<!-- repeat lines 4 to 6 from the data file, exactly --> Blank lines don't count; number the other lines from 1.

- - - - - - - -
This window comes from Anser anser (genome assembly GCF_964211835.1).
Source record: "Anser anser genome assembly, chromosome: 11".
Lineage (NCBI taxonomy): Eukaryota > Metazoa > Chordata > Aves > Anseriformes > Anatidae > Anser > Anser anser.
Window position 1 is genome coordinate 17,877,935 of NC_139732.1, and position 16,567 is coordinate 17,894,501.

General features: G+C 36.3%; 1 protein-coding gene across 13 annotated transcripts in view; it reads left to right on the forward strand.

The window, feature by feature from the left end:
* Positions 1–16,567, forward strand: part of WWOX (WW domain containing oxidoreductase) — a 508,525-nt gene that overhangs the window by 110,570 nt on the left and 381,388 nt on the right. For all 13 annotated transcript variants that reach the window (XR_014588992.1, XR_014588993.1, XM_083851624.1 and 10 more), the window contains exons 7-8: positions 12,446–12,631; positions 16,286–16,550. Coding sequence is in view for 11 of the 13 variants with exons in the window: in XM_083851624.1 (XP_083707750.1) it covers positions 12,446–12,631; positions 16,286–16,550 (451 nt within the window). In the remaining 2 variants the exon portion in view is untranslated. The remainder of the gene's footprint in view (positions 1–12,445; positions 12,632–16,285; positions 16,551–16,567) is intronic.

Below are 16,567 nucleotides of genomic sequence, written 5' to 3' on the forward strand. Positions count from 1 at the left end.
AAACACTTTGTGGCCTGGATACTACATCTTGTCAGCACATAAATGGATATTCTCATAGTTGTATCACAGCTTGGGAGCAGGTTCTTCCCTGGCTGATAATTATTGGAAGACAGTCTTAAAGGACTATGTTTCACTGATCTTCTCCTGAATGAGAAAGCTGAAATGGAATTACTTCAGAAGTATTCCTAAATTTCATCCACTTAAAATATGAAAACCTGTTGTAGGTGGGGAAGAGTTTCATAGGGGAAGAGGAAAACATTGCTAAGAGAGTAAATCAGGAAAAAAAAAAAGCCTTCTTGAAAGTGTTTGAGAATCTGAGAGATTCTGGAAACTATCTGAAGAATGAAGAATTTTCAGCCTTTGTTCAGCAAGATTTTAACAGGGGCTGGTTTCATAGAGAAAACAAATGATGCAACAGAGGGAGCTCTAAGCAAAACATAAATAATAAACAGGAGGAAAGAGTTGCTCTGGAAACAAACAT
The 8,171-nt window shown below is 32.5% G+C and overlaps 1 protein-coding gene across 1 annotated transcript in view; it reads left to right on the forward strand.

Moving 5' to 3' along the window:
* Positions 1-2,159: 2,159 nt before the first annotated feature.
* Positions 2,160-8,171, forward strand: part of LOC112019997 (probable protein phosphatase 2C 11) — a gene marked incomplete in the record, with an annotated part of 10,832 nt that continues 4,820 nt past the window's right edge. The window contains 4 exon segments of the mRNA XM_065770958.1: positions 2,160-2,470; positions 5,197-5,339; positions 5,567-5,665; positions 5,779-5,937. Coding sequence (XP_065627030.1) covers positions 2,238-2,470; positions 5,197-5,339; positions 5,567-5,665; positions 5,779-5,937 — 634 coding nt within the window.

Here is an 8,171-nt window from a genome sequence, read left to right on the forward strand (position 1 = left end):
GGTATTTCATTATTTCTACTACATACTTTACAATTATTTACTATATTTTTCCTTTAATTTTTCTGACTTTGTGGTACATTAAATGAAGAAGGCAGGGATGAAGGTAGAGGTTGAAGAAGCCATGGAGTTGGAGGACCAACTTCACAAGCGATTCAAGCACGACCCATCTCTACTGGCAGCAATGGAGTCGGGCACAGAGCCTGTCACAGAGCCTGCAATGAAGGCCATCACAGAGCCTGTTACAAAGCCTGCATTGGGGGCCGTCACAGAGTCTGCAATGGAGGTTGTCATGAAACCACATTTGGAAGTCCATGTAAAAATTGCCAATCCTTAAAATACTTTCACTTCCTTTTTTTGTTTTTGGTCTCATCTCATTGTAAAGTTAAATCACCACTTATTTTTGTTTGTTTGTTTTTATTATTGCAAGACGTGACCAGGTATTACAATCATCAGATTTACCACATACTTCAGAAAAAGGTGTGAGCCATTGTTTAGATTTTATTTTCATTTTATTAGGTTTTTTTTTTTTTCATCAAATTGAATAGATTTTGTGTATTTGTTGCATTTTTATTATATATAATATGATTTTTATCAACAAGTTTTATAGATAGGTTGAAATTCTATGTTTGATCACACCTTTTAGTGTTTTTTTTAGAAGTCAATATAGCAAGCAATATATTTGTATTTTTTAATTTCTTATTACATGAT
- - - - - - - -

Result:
Window position 1 is genome coordinate 17,877,935 of NC_139732.1, and position 16,567 is coordinate 17,894,501.

General features: G+C 36.3%; 1 protein-coding gene across 13 annotated transcripts in view; it reads left to right on the forward strand.

The window, feature by feature from the left end: